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Published: Wednesday, May 09, 1990
Page: P1A

Arch A. Moore, the state's only three-term governor, entered guilty pleas Tuesday in U.S. District Court in Charleston to charges of extortion, mail fraud, two counts of filing false tax returns and obstruction of justice.

Moore confirmed his guilt to each of the five charges to U.S. District Judge Walter Hoffman. With his wife, Shelley, sitting behind him in the crowded courtroom, Moore stood before Hoffman accompanied by his lawyer, William Hundley.

When he was asked by the judge how he would plead to the first count of the indictment, Moore said, "Your honor" and paused and looked down. "My plea is guilty," he said after several seconds Then Moore, in a strong voice, admitted his guilt to the remaining four counts against him.

Moore, 67, signed an agreement April 12 to plead guilty to the indictment after he was told federal investigators tape recorded his.

attempt to obstruct the investigation of his activities with his 1988 campaign manager, John Leaberry.

The indictment charged him with accepting illegal payments in the 1984 and 1988 election campaigns, with extorting more than $500,000 from a coal operator in 1985 and with obstructing the federal investigation.

"Today's plea represents the notion that no one's conduct is above the law, and that when someone steps outside the bounds of the law, there are penalties to pay," U.S. Attorney Michael Carey said following the hearing.

"At this point we need to look forward. The citizens of this.

state will not accept anything but honest government," Carey said on the state's primary day.

Moore left the Federal Building without comment. He could receive up to 36 years in prison and $1.25 million in fines.

Hoffman set a July 10 sentencing date for Moore. The judge questioned the agreement between Moore and federal prosecutors under which four of the charges would fall under old federal sentencing guidelines and only the obstruction of justice count would be considered under the new, stricter guidelines.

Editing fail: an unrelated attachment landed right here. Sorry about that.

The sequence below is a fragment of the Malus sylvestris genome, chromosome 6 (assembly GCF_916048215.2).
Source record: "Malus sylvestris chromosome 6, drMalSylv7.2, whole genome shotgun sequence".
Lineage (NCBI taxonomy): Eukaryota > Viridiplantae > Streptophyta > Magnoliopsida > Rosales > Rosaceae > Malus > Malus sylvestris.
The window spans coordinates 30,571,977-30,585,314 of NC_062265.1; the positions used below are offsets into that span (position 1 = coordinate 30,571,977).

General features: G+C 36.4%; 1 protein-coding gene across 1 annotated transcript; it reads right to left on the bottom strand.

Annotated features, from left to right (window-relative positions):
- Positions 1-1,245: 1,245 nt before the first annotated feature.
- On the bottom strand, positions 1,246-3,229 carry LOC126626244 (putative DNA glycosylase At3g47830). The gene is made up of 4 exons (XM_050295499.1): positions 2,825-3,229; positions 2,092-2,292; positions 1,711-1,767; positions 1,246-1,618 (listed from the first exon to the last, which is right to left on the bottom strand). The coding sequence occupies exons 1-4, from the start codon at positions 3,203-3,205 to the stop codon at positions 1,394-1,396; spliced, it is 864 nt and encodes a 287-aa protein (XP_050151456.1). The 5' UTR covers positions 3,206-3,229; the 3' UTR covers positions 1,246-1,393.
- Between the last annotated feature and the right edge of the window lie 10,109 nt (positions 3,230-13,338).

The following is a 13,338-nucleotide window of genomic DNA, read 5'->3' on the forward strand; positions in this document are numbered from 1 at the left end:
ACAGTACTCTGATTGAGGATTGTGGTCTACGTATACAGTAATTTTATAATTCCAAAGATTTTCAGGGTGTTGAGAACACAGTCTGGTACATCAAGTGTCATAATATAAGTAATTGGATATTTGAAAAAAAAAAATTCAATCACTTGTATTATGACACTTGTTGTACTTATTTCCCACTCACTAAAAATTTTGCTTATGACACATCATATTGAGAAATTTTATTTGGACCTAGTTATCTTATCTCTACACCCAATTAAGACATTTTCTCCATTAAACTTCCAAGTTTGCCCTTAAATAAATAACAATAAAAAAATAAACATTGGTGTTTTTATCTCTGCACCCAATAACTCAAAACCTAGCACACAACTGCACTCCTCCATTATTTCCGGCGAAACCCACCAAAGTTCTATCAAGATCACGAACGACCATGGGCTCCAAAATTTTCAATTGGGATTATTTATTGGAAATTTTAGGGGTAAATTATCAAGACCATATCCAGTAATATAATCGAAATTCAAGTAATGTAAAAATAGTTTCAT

The judge said there was reason to believe that all counts could.

be considered under new guidelines. The judge asked for a memorandum on the subject from the lawyers.

During the hearing, John Campbell, a prosecutor for the U.S. Justice Department Public Integrity section, told Hoffman that Leaberry had signed a plea agreement with the government and cooperated in the Moore investigation.

Campbell also said that in 1984, when Moore received $100,000 in.

illegal cash campaign contributions, he referred to the money as part of his "underground campaign." Campbell said details of the fund will be released in a pre-sentence report.

Hoffman, 8 conducted the hearing in a deliberate manner. "I know you have been known by the name of Arch A. Moore for many years. Is that your name?" Hoffman asked, going through the proscribed formalities. "Yes," Moore said.

The judge asked him if the extortion count involved violence.

Moore answered "No." After the judge read each count to him and asked him how he pleaded, Moore said, "Guilty, your honor." Moore paused for a second time after Hoffman asked him if he was threatened in any way to plead guilty to the charges. "No," Moore said after several seconds' hesitation.

"Do you believe your rights have been violated by police or agents?" Hoffman asked. "I do not," Moore said.

"Are you satisfied your constitutional rights have not been violated?" the judge asked. "Yes," Moore said.

Asked about his agreement to cooperate in further federal investigations, Moore said, "I have fulfilled and will continue to fulfill that obligation." As part of that agreement, Moore testified last week in the extortion trial of Tri-State Greyhound Park partner William Ellis.

"The cooperation is intended for a reasonable period of time," Hoffman said. "It is not intended to be slavery for life." Carey said after the hearing that Moore's hesitation in pleading guilty showed that "he responded very thoughtfully." Moore lost his bid 1988 for an unprecedented fourth term as.

governor to Gaston Caperton. He has been in public life for 38 years.

HE SERVED IN THE STATE LEGISLATURE, THE U.S. HOUSE OF Representatives and as a two-term governor in the 1970s and again from 1984 to 1988.

He lost a race for the U.S. Senate in 1978 to former Sen.

Jennings Randolph and was defeated by Sen. Jay Rockefeller in the.

race for governor in 1980. Moore is a decorated veteran of World War II.

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